By Ian Brookes, lexicographer
Vocabulary acquisition changes over time. Research indicates that a child typically acquires vocabulary at the fastest rate between the ages of about 8 and 12.
Of course, any figure for the number of words learned per year needs to be defined in terms of whether it relates to productive or receptive vocabulary (that is, the words children can use successfully, and the words for which they only have a passive understanding), and whether it relates to all word forms or to unique word families (that is, whether different forms of, say, the same verb count as individual words or not).
Facts and numbers
As far as productive vocabulary of unique word groups is concerned, that is, the words children can use, the typical number of words learned per year can be estimated between 120 and 800 words between the ages of 4 and 12. In terms of receptive vocabulary of unique word groups, that is, the words children understand, the typical number of words learned per year can be estimated as varying between 700 and 1500 words between the ages of 4 and 12.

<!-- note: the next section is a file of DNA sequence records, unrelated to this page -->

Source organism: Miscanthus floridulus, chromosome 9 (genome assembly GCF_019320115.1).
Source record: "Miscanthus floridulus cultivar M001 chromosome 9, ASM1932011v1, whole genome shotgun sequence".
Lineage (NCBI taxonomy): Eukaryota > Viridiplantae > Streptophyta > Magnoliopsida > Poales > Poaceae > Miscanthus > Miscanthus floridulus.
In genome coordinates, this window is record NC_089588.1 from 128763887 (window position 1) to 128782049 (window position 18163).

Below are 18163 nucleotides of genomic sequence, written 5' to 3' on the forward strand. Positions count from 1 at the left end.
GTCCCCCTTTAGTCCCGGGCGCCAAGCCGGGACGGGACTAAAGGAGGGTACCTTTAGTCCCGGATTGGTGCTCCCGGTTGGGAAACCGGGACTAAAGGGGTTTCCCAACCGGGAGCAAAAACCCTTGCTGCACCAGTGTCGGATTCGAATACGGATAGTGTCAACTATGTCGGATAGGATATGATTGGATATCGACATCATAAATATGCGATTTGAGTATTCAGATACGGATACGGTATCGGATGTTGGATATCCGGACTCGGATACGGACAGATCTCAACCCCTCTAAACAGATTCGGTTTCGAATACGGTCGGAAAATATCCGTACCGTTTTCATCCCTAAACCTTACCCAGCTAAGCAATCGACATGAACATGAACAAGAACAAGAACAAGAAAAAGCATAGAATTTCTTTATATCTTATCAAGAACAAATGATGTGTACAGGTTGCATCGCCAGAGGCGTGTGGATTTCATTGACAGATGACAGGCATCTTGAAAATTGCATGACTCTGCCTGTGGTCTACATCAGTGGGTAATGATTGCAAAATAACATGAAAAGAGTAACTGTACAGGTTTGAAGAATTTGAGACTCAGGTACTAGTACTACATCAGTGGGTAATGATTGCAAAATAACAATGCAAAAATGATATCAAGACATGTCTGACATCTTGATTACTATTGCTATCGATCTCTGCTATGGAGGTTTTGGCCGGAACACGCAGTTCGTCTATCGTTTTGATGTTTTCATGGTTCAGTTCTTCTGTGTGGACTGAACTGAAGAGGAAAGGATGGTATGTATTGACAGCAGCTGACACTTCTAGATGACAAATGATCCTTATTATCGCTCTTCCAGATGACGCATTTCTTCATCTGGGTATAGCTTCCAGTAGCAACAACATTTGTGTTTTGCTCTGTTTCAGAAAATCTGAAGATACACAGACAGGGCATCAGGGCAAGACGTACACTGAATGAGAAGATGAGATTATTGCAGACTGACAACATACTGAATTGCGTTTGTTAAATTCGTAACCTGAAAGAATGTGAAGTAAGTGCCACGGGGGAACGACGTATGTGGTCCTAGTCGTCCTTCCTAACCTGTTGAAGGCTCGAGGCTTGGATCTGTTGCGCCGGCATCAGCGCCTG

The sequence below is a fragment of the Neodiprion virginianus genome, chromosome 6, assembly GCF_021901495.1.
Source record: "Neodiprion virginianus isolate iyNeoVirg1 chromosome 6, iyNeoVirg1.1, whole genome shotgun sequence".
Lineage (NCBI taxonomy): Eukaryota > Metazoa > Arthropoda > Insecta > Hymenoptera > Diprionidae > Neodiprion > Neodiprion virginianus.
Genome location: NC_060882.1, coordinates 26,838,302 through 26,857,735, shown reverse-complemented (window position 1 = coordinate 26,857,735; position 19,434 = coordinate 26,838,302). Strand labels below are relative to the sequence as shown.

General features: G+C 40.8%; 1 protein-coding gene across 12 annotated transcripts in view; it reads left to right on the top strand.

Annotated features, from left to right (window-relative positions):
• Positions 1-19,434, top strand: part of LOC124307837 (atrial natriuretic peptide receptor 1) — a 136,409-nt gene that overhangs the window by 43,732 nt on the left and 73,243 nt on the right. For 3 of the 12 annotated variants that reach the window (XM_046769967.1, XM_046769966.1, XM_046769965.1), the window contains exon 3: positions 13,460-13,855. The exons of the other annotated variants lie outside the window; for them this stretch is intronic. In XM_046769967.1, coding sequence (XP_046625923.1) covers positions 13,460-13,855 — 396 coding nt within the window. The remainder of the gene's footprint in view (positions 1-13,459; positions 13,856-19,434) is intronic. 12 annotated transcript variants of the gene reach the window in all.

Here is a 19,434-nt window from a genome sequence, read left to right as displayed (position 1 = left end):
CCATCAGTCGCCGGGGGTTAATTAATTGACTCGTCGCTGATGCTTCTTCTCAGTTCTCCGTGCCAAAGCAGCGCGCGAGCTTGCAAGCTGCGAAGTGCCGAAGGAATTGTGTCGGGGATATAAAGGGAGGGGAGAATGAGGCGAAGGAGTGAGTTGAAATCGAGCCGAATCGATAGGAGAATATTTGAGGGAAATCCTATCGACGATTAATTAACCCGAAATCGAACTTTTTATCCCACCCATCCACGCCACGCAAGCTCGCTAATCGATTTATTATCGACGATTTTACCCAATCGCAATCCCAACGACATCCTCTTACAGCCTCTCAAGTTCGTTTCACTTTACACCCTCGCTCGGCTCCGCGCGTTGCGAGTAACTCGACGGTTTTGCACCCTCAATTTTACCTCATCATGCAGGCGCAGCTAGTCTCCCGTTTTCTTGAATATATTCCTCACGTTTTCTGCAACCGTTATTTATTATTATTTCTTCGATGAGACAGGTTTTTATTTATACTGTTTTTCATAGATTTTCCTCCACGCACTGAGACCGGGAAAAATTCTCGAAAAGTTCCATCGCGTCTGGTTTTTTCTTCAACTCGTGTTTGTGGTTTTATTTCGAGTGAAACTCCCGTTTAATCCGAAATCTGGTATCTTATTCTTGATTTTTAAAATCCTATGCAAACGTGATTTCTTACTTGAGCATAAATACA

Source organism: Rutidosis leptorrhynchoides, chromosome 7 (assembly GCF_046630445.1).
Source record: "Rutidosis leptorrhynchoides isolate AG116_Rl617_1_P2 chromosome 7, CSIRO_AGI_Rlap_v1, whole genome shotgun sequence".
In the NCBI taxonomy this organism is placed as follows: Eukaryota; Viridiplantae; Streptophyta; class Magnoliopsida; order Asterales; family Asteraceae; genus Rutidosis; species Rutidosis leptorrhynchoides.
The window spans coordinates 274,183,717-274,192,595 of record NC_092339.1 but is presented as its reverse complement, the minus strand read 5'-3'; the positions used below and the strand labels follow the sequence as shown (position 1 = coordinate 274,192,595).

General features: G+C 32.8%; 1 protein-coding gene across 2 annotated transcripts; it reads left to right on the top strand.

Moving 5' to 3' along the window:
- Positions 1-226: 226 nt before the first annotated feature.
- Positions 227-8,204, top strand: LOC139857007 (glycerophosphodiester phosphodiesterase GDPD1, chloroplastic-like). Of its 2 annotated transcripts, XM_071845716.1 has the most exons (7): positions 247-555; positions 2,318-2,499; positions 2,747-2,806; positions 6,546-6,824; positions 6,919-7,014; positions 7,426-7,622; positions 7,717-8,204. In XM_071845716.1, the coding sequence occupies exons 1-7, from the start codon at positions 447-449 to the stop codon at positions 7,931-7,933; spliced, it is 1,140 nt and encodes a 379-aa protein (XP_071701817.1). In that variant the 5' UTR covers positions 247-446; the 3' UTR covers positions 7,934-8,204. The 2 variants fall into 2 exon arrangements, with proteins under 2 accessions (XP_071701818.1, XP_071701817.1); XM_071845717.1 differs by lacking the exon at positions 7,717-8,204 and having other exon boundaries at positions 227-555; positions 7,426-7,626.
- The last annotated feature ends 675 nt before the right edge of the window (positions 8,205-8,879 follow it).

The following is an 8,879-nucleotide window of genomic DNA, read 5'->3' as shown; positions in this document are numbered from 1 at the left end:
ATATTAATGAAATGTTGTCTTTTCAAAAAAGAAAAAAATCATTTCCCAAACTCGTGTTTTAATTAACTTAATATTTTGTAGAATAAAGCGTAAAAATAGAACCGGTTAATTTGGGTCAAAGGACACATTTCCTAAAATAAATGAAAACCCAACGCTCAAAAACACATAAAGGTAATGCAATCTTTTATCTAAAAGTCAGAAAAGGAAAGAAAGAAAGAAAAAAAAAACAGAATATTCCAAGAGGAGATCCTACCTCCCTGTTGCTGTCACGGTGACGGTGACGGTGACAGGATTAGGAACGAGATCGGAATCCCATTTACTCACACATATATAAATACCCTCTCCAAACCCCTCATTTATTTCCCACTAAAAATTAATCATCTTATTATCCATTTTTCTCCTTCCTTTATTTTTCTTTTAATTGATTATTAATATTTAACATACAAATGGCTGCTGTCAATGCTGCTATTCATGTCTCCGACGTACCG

This means that if an 8-year-old child’s receptive vocabulary increases by an additional 1000 words a year through direct vocabulary instruction, this will represent around one year’s extra vocabulary. In other words, instead of progressing from a reading age of 8 to a reading age of 9 over 12 months without direct instruction, they will progress from a reading age of 8 to a reading age of 10 in twelve months.
And as far as productive vocabulary is concerned, the numbers above suggest that if an 8-year-old child’s productive vocabulary increases by an additional 1000 words, this represents even more than one year’s extra vocabulary.